“let’s be honest: women are still only really valued for two things—their looks and their role as mothers.”
― Paula Hawkins,
Rachel Watson is not your typical protagonist. In fact, she comes across as a girl with a low self-esteem and a drinking problem. She could get angry, violent and destructive too, to the point where she seldom remembers anything that ensues.
So, why am I including her in this series of mine?
This is because, The Girl on the Train was a book I enjoyed reading, and Rachel’s characterization with all her weirdness, made the book what it is. It is Rachel and her hyper active imagination that made The Girl on The Train worth a read! Thirty-two year old Rachel is just out of an abusive marriage. Her ex-husband Tom leaves her for another woman –Anna. With her drinking problem, Rachel loses her job and, frustrated she frequently harasses Tom, though she seldom has any memory of it. Tom is now married to Anna and has a daughter Evie.
Rachel takes the same commuter train every morning and night, and as her train slows down daily, passing her old house, she watches Tom, Anna, and Evie. Every day it’s the same route, moving past cozy suburban homes, and stopping at the signal that allows her to catch a glimpse of another couple, a few houses away. She’s even started to feel like she knows them. Jess and Jason, she calls them. Their life—as she sees it—is perfect. Not like the life she had recently lost. And then she sees something shocking. It’s only a minute until the train moves on, but it’s enough for everything to change. Soon she is deeply entangled, in her own life as well as in the lives of many others.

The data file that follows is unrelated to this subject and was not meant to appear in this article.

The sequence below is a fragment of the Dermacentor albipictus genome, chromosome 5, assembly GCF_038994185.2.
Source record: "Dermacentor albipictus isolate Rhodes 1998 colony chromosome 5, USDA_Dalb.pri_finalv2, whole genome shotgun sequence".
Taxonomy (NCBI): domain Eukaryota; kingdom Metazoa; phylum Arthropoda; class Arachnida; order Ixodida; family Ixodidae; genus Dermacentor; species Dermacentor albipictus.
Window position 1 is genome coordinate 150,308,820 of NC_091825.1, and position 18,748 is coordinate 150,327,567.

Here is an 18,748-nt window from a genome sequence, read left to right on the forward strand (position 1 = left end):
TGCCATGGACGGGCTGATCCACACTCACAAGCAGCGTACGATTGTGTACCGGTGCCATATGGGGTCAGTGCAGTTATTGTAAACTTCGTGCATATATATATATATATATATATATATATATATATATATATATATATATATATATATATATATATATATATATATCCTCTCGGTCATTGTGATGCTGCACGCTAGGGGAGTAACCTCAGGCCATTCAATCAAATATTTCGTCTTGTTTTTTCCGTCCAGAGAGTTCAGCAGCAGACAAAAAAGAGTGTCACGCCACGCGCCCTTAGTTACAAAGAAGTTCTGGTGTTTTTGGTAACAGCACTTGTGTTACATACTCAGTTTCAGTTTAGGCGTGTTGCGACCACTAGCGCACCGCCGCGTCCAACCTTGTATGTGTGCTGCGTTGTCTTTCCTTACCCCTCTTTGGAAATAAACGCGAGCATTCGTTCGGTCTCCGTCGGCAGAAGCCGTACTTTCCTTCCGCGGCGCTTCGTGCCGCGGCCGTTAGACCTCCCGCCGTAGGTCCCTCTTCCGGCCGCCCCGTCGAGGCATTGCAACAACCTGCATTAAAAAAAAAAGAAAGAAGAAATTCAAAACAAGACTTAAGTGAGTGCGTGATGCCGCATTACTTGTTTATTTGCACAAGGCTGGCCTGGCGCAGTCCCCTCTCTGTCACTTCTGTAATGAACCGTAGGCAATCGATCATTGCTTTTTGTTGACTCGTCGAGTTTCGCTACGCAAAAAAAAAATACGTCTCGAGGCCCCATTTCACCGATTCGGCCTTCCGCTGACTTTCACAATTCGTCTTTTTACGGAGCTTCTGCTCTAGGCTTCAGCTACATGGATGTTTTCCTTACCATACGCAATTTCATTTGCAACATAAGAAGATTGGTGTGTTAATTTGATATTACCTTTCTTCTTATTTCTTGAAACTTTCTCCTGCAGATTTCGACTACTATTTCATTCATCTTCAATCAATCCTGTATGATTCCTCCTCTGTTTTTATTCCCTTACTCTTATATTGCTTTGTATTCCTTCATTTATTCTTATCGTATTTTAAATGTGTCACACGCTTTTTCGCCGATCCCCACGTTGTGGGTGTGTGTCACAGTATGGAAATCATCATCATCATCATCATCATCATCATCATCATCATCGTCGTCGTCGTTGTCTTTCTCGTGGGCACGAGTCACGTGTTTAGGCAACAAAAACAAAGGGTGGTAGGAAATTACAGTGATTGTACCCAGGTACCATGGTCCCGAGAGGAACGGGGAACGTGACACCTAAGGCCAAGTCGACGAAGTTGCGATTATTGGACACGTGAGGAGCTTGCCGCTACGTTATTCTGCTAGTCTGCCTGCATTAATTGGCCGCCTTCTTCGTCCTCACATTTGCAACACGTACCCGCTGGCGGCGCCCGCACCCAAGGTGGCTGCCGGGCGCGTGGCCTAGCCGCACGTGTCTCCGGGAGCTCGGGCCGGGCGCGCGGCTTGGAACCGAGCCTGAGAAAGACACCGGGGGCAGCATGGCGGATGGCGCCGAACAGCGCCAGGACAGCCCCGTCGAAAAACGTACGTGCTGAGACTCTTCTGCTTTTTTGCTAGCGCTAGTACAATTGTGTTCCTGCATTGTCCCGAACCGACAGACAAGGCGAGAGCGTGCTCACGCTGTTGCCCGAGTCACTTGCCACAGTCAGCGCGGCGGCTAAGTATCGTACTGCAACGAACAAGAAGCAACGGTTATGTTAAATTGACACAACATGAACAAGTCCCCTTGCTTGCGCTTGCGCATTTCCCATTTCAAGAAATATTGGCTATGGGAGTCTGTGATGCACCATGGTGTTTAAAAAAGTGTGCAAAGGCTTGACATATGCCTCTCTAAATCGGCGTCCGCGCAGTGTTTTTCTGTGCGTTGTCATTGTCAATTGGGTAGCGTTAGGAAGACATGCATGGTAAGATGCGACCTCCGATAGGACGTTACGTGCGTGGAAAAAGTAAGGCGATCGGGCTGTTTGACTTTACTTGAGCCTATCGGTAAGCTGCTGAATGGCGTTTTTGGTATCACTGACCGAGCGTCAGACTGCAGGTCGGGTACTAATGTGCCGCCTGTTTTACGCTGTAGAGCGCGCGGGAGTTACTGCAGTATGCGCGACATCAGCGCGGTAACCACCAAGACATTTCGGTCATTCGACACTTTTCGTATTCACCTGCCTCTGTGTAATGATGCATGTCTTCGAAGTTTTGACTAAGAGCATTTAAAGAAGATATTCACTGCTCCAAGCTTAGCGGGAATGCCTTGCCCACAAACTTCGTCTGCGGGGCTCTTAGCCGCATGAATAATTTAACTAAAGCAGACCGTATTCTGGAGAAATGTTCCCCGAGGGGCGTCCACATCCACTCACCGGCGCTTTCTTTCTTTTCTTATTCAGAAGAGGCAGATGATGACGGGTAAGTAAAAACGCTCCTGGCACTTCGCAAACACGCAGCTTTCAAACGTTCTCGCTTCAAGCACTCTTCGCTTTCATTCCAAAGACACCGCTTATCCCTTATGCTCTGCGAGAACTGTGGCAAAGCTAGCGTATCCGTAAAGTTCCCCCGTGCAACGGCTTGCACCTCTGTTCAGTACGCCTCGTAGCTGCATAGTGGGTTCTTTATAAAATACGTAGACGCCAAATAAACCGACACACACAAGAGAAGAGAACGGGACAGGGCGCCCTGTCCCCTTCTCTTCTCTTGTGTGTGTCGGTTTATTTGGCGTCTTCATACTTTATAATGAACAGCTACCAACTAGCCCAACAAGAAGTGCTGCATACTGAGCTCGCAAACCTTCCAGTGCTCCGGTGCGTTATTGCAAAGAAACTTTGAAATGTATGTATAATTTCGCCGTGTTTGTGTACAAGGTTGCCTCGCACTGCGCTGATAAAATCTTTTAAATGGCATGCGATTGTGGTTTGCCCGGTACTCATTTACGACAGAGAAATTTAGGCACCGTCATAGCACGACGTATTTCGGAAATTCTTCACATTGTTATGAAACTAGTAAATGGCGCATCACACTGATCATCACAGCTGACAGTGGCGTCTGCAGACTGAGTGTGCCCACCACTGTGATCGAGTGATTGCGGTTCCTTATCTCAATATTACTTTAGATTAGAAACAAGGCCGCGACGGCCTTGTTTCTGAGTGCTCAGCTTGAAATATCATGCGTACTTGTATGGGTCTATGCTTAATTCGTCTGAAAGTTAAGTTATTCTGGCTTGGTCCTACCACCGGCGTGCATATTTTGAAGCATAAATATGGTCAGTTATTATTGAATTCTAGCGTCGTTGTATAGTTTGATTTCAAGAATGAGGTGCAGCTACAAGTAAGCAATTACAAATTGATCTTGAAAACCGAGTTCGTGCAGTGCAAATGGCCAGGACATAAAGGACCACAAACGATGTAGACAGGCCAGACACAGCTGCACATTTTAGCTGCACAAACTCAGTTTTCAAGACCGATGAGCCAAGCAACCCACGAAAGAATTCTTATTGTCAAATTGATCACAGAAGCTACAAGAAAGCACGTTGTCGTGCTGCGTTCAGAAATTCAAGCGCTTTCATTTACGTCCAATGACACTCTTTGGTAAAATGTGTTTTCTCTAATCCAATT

I wouldn’t want to divulge too much on the plot, but similar to other thrillers its best for readers to dive in on their own. As much as she has been portrayed as being weird and whacky, Rachel Watson also comes across as a person who is hell bent upon being helpful. She lends a ear to Scott, when his wife Megan disappears. Scott and Megan are the couple she’s been watching from the train every day.
What clicked in the book is that element of suspense the narration held within it all along. Yes, indeed towards the end the book did get predictable, but otherwise, it did have the right amount of clues thrown in at the right time. The Girl on the Train and the Watson girl worked for me.
This post is a part of the A to Z Blogging Challenge where I write about twenty six women characters from books, who have left an impact on me. You can read the previous posts here- Women in Books
The book is available on Amazon in paperback and e-book format.